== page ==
Top Hat remains the most commercially successful musical made by Fred Astaire and Ginger Rogers during their film partnership in the 1930s. In it, Astaire plays dancer Jerry Travers, who is headlining a revue on the London stage. While noisily tap-dancing in his producer and friend Horace Hardwick’s hotel room, Jerry encounters the woman in the room downstairs, Dale Tremont (played by Ginger Rogers), who complains about Jerry’s impromptu performance to the hotel. He falls in love instantly. She, however, cannot stand him, his noisy tap-dancing, or his efforts to woo her. Through a series of misunderstandings, she also comes to confuse him with his producer Hardwick, whose wife Madge she happens to be friends … Read the rest
It (1927). 72 minutes. Directed by Clarence G. Badger. Starring Clara Bow (as Betty Lou Spence), Antonio Moreno (as Cyrus Waltham, Jr.), William Austin (as Monty), Jacqueline Gadsden (as Adela Van Norman), Priscilla Bonner (as Molly), Gary Cooper (as reporter), and Elinor Glyn (as herself).
According to Elinor Glyn, whose serialized novella “It” was the inspiration for the movie of the same name, “It” is:
“…that quality possessed by some which draws all others with its magnetic force. With ‘It’ you win all men if you are a woman and all women if you are a man. ‘It’ can be a quality of the mind as well as a physical attraction.”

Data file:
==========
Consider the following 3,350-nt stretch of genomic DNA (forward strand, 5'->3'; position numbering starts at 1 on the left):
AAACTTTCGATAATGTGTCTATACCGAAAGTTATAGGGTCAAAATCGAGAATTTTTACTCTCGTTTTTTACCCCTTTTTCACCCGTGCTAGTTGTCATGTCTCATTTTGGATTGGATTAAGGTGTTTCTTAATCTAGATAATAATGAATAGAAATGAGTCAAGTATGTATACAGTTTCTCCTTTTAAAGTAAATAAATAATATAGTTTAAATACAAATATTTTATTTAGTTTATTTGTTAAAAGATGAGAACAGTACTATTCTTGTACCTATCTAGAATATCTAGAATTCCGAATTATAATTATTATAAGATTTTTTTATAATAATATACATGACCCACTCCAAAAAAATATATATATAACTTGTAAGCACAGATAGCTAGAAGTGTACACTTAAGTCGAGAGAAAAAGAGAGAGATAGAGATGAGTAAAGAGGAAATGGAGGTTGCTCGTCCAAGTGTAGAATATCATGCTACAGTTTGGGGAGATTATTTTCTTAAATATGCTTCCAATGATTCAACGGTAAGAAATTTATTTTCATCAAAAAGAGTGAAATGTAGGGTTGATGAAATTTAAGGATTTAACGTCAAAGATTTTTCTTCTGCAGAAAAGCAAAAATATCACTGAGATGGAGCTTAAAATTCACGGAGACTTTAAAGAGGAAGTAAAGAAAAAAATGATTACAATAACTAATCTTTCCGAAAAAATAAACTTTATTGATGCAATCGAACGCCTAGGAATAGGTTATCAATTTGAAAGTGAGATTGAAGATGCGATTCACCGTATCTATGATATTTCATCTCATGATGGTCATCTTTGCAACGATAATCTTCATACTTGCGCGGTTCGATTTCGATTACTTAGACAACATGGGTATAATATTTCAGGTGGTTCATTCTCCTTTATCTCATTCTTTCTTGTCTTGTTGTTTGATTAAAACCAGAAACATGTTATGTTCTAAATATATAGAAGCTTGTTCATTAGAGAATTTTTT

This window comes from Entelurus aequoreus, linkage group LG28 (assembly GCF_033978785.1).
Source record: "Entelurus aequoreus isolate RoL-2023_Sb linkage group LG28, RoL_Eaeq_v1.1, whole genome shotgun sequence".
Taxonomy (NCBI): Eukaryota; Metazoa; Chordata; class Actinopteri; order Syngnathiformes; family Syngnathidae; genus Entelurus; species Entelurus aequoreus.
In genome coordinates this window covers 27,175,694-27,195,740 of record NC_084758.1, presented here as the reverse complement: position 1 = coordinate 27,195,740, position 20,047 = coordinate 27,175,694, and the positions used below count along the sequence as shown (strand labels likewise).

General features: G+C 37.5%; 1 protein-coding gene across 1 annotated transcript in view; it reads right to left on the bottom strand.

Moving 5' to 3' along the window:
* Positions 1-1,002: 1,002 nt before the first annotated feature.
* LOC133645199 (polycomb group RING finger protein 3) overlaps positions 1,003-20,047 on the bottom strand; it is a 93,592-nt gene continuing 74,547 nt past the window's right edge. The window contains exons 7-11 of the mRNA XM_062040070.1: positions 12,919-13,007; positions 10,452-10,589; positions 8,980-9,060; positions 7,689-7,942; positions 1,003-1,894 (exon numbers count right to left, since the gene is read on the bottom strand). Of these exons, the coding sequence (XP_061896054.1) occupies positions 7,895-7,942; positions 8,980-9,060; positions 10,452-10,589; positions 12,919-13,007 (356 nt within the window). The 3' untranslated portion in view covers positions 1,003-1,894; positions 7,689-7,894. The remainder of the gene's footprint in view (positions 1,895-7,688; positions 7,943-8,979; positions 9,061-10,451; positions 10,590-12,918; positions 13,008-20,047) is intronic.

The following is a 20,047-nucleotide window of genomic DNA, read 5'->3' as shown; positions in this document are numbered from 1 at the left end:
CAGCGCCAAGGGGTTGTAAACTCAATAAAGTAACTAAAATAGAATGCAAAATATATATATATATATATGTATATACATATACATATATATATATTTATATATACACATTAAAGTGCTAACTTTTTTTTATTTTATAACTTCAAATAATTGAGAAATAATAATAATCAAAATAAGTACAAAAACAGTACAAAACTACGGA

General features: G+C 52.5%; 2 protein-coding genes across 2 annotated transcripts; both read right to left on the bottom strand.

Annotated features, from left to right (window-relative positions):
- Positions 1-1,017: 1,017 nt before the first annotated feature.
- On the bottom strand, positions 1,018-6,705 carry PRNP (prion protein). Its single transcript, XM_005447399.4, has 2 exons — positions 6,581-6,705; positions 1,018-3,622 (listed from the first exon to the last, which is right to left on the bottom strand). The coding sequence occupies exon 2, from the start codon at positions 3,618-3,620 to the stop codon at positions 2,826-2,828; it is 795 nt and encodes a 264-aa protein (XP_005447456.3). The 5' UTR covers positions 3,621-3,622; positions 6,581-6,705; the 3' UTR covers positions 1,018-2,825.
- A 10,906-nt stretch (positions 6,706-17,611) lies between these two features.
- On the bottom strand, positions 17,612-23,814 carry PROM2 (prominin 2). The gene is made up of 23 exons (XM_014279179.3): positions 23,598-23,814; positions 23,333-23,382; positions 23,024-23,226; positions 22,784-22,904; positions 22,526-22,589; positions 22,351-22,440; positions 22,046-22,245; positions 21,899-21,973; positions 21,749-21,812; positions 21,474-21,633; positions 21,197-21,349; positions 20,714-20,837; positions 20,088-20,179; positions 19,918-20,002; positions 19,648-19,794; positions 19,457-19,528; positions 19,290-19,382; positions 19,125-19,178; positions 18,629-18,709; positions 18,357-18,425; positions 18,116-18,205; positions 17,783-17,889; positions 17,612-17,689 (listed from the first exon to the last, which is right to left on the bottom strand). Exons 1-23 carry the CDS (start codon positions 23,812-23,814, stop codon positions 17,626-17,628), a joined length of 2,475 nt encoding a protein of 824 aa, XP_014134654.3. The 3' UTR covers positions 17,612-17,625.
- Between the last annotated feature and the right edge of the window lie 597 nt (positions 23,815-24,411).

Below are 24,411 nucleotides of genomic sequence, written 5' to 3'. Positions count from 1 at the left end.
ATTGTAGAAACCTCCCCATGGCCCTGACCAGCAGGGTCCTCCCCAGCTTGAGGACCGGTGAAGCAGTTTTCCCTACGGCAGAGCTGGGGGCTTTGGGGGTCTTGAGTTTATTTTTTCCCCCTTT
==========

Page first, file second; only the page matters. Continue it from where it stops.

This sounds very similar to the definition of the so-called “X-factor,” the mysterious source of talent that entertainment industry casting directors, talent managers, and moguls claim emanates from great film and theater stars. It seems a bit strange to suggest that what governs our sexual and romantic interests also … Read the rest
March of the Wooden Soldiers (1934; also known as Babes in Toyland). 77 minutes. Directed by Gus Meins and Charles Rogers. Starring Stan Laurel (as Stannie Dum), Oliver Hardy (as Ollie Dee), Charlotte Henry (as Bo Peep), Henry Brandon (as Silas Barnaby), Felix Knight (as Tom-Tom, the Piper’s Son), Florence Roberts (as Widow Peep), Virginia Karns (as Mother Goose), and Kewpie Morgan (as Old King Cole). Music by Victor Herbert, Frank Churchill, and Ann Ronnell. Produced by Hal Roach.
This 1934 comedy, based on the Mother Goose stories and starring Laurel and Hardy, is known alternately as March of the Wooden Soldiers, Wooden Soldiers, Babes in Toyland, Laurel and Hardy in Toyland, and Revenge Is Sweet. I have a general feeling when I watch a movie that the more titles it has, the worse it is going to be (I think, for example, of 1962’s deliciously awful The Brain That Wouldn’t Die, which … Read the rest